|By Carla ~ November 30th, 2012 ~ Wedding Planning||1 Comment|
Building a wedding registry is supposed to be one of the “fun” parts of wedding planning, like tiaras and cake toppers and why shouldn’t it be? Selecting the items that build a cohesive home is exciting, especially when you get to wander a department store, completely unsupervised, wielding the power of an industrial barcode scanner. There are a few things I wish I was better prepared for when I built my own registry, however, and I’m here now to impart that wisdom to you:
1. The Time Commitment
I popped into Bed, Bath, and Beyond with my fiancé, while my car was getting its oil changed just to entertain the idea of starting a registry there. We ended up staying for so long that we had to designate a lunch break to give our whirling minds a rest. We’d browsed BB&B’s website a little beforehand and thought that we only really wanted a stand mixer and some real measuring cups (instead of eyeballing the hand-etched measurements on the inside of a plastic bowl), but a grand tour of the store was peppered with realizations like, “Well, our bed sheets are pretty ratty” and “We should probably graduate to bath towels that don’t have cartoon characters on them.” It was a long day.
The same will probably be true for many couples just starting to build a home together. Stores with entire departments dedicated to wedding registries, like Bed, Bath, and Beyond, will also have employees who will lead you from department to department, making suggestions and handing you brochures. It’s a time-consuming venture.
One suggestion I have for managing the time commitment? Come with an aesthetic/color scheme/theme/pattern for your future (or current) home in mind. We didn’t have one, and the hemming and hawing over differences in style ate up a lot of our day. Because we live in a tiny apartment with no aesthetic direction now, I thought that coming in with a “color palette” in mind was ridiculous. We ended up figuring out what we liked, but only after we’d made our way through half of the store.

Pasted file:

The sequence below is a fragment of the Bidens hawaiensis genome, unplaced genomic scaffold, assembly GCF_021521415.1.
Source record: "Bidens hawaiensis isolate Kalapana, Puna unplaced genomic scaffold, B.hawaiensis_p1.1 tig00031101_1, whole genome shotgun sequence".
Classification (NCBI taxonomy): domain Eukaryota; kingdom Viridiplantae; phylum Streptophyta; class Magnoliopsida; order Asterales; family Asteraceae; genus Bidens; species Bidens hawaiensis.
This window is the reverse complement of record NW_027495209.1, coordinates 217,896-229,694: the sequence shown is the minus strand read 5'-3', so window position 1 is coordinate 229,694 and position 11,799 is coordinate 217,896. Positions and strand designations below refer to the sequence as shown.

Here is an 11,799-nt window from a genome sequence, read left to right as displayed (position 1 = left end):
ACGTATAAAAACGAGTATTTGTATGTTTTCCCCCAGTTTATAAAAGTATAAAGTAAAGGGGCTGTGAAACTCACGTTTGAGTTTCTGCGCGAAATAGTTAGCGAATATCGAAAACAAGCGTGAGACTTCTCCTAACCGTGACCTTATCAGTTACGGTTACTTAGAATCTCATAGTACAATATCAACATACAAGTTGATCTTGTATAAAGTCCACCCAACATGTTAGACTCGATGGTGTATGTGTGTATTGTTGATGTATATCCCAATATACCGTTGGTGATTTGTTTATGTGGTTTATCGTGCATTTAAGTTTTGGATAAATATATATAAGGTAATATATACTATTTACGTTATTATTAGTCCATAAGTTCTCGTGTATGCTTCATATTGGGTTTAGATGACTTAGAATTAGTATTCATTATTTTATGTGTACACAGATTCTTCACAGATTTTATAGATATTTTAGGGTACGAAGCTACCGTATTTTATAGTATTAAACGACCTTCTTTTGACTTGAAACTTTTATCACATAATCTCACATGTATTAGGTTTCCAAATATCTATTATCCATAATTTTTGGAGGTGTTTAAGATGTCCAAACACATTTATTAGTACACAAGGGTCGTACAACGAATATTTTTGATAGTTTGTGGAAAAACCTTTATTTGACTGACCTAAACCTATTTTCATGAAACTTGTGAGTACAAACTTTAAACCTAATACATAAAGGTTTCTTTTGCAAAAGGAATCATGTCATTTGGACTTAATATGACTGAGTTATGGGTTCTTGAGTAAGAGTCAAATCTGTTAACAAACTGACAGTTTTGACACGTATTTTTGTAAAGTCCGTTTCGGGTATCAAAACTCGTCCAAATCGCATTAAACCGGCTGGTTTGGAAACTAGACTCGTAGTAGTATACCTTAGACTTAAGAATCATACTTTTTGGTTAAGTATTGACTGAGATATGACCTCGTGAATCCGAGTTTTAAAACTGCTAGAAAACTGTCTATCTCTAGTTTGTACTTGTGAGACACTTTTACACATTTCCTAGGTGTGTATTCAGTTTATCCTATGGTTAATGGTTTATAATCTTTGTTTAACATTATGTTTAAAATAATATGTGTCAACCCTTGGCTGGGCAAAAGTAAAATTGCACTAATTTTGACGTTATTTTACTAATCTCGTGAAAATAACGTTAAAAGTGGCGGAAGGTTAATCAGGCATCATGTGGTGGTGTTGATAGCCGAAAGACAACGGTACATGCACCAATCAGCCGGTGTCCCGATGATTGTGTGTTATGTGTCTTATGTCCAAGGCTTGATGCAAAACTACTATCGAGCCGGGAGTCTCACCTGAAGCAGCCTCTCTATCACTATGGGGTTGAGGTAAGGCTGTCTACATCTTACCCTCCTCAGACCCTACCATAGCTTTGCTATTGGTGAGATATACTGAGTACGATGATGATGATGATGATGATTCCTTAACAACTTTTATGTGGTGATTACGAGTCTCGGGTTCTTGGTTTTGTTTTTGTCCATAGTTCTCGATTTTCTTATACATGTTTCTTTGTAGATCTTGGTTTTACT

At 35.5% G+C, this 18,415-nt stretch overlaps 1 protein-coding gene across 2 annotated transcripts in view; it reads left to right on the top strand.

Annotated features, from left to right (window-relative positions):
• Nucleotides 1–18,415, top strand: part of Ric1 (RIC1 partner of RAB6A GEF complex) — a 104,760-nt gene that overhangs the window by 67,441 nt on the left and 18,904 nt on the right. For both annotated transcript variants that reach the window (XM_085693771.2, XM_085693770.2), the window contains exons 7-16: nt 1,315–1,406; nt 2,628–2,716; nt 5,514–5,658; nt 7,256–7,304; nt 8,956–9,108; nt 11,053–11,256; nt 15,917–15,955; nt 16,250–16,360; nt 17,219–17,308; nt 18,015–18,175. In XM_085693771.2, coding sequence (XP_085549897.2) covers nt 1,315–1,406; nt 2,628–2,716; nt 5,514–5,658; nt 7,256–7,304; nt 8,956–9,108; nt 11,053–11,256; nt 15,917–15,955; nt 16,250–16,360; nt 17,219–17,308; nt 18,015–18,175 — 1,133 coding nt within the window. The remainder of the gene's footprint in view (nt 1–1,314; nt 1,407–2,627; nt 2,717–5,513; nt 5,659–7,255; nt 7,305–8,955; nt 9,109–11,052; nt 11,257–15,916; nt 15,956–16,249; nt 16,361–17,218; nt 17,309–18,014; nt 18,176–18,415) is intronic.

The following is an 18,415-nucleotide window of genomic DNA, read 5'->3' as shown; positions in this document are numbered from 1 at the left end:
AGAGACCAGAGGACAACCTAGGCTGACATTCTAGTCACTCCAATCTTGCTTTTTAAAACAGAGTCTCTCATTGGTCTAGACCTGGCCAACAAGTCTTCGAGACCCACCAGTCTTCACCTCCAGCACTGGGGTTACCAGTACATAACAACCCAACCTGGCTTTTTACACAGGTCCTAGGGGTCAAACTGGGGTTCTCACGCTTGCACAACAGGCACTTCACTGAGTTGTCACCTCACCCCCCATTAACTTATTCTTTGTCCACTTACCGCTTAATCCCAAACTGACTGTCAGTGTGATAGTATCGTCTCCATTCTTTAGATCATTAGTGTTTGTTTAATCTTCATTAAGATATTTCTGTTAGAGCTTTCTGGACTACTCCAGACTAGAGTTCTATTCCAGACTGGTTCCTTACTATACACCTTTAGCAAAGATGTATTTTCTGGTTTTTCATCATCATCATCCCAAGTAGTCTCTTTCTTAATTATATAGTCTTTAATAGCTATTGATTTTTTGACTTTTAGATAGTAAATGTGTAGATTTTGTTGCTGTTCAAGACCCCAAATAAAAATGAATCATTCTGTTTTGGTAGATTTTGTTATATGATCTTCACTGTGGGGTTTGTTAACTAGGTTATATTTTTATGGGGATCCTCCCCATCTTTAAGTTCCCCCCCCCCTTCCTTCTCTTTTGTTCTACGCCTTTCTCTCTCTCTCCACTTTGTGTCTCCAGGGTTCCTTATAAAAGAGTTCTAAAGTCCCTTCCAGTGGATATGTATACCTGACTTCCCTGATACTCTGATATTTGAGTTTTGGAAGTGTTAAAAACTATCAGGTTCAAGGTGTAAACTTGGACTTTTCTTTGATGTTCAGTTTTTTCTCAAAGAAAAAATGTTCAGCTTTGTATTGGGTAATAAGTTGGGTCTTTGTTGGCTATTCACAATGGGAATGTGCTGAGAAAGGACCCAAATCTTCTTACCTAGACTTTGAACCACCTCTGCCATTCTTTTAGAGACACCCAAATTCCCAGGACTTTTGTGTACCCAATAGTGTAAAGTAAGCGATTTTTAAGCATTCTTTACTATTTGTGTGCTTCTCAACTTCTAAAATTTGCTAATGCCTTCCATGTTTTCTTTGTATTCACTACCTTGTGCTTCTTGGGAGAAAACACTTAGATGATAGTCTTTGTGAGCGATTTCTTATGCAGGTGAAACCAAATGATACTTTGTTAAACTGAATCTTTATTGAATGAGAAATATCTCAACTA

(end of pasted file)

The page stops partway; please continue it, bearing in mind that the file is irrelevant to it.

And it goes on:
2. The Online Reviews
One of the frustrating things about registering in-store is the lack of knowledge we had about each individual item. When we make a purchase for our home, it’s usually informed. We spent time looking up reviews online and shopping around. When everything that you register for has to come from one or two places (any more and you start to make life harder for your guests), and you’re largely uninformed about what it is you should be noting. Registering can get frustrating. How am I supposed to know what to look for in a good non-stick turkey pan when I encounter one?
We wasted a lot of time worrying for no reason. I thought I was going to have to sift through our registry and Google each item individually to find reviews, but I found that our online registry info (at least at BB&B) links right up to the Amazon reviews. I suggest that any couple looking to build a registry goes online after making the first grand sweep of the store. If something you scanned isn’t up to par when faced with the harsh judgment of the internet, strike it from the world. It’s way less of a pain to swap out a few unsightly items online than to pull out your iPhone every few minutes in-store to make sure you’re selecting the right knife block. And by the way, it turns out I know nothing about turkey pans. Thanks, Amazon reviews!
3. The Uncomfortable Terminology
Here’s something I wasn’t expecting: I really hate being referred to as “the bride.” The sales associate assigned to follow us around the store would not stop referring to me as “the/my bride,” and it drove me absolutely nuts. He introduced me to every passing floor salesperson and assistant manager that way, and it happened frequently enough that I complained to Facebook about it later. It was really that bad. It bothered me for two reasons: I had told him my name at the beginning of our journey, and it was written down on the clipboard he had under his arm, and my fiancé was there with me. By referring to me as “his bride” and introducing me (and only me) to the other employees that way, I felt as if he was ignoring my fiancé entirely.
Now, the lesson here isn’t that no bride or groom should be referred to with their traditional title or that the person helping us was wrong to do so, it was that I didn’t say anything. I made my registry experience less fun by not asking him to refer to my fiancé and I as a unit.
So, the advice here is to be straightforward with whoever is helping you to build your registry – be it a salesperson or your maid of honor or your mother. Don’t be pushed into registering for things you don’t need and don’t sit and stew in anger over terminology that rubs you the wrong way. Registering should be fun and being straightforward about your needs and preferences will make the experience more enjoyable for everyone!